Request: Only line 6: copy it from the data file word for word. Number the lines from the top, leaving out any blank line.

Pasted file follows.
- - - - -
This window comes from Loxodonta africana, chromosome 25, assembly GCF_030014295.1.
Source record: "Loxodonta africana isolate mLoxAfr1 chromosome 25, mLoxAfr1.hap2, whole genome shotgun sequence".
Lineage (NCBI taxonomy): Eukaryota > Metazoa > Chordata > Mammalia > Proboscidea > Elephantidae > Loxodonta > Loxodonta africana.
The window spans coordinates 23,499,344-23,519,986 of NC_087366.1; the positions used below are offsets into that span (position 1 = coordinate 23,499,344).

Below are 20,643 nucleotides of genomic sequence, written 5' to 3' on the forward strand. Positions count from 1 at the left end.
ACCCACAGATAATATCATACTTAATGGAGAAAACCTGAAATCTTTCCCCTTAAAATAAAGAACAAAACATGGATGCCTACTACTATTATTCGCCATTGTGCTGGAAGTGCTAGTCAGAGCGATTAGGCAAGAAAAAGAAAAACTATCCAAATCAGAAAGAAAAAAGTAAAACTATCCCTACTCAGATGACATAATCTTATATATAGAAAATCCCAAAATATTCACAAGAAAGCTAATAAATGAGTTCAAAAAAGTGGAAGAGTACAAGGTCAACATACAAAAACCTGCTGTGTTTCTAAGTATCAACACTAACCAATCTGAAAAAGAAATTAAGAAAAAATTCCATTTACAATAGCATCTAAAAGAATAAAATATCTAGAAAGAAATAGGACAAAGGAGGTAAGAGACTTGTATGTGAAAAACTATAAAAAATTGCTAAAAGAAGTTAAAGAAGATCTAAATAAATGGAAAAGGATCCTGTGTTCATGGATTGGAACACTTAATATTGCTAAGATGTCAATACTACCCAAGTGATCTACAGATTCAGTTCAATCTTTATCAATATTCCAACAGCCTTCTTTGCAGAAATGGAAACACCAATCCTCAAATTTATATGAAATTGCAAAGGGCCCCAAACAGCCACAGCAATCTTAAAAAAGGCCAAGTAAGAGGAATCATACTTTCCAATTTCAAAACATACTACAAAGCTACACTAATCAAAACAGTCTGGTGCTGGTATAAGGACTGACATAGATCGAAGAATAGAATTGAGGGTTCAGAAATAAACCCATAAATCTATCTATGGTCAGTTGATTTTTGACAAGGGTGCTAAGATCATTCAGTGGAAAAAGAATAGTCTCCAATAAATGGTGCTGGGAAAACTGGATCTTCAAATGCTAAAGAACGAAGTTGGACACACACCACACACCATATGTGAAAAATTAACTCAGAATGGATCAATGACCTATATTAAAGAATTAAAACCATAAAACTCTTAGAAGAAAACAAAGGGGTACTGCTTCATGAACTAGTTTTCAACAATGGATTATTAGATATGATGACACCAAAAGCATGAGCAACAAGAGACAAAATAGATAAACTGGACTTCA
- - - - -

ACCCACAGATAATATCATACTTAATGGAGAAAACCTGAAATCTTTCCCCTTAAAATAAAGAACAAAACATGGATGCCTACTACTATTATTCGCCATTGTGCTGGAAGTGCTAGTCAGAGCGATTAGGCAAGAAAAAGAAAAACTATCCAAATCAGAAAGAAAAAAGTAAAACTATCCCTACTCAGATGACATAATCTTATATATAGAAAATCCCAAAATATTCACAAGAAAGCTAATAAATGAGTTCAAAAAAGTGGAAGAGTACAAGGTCAACATACAAAAACCTGCTGTGTTTCTAAGTATCAACACTAACCAATCTGAAAAAGAAATTAAGAAAAAATTCCATTTACAATAGCATCTAAAAGAATAAAATATCTAGAAAGAAATAGGACAAAGGAGGTAAGAGACTTGTATGTGAAAAACTATAAAAAATTGCTAAAAGAAGTTAAAGAAGATCTAAATAAATGGAAAAGGATCCTGTGTTCATGGATTGGAACACTTAATATTGCTAAGATGTCAATACTACCCAAGTGATCTACAGATTCAGTTCAATCTTTATCAATATTCCAACAGCCTTCTTTGCAGAAATGGAAACACCAATCCTCAAATTTATATGAAATTGCAAAGGGCCCCAAACAGCCACAGCAATCTTAAAAAAGGCCAAGTAAGAGGAATCATACTTTCCAATTTCAAAACATACTACAAAGCTACACTAATCAAAACAGTCTGGTGCTGGTATAAGGACTGACATAGATCGAAGAATAGAATTGAGGGTTCAGAAATAAACCCATAAATCTATCTATGGTCAGTTGATTTTTGACAAGGGTGCTAAGATCATTCAGTGGAAAAAGAATAGTCTCCAATAAATGGTGCTGGGAAAACTGGATCTTCAAATGCTAAAGAACGAAGTTGGACACACACCACACACCATATGTGAAAAATTAACTCAGAATGGATCAATGACCTATATTAAAGAATTAAAACCATAAAACTCTTAGAAGAAAACAAAGGGGTACTGCTTCATGAACTAGTTTTCAACAATGGATTATTAGATATGATGACACCAAAAGCATGAGCAACAAGAGACAAAATAGATAAACTGGACTTCA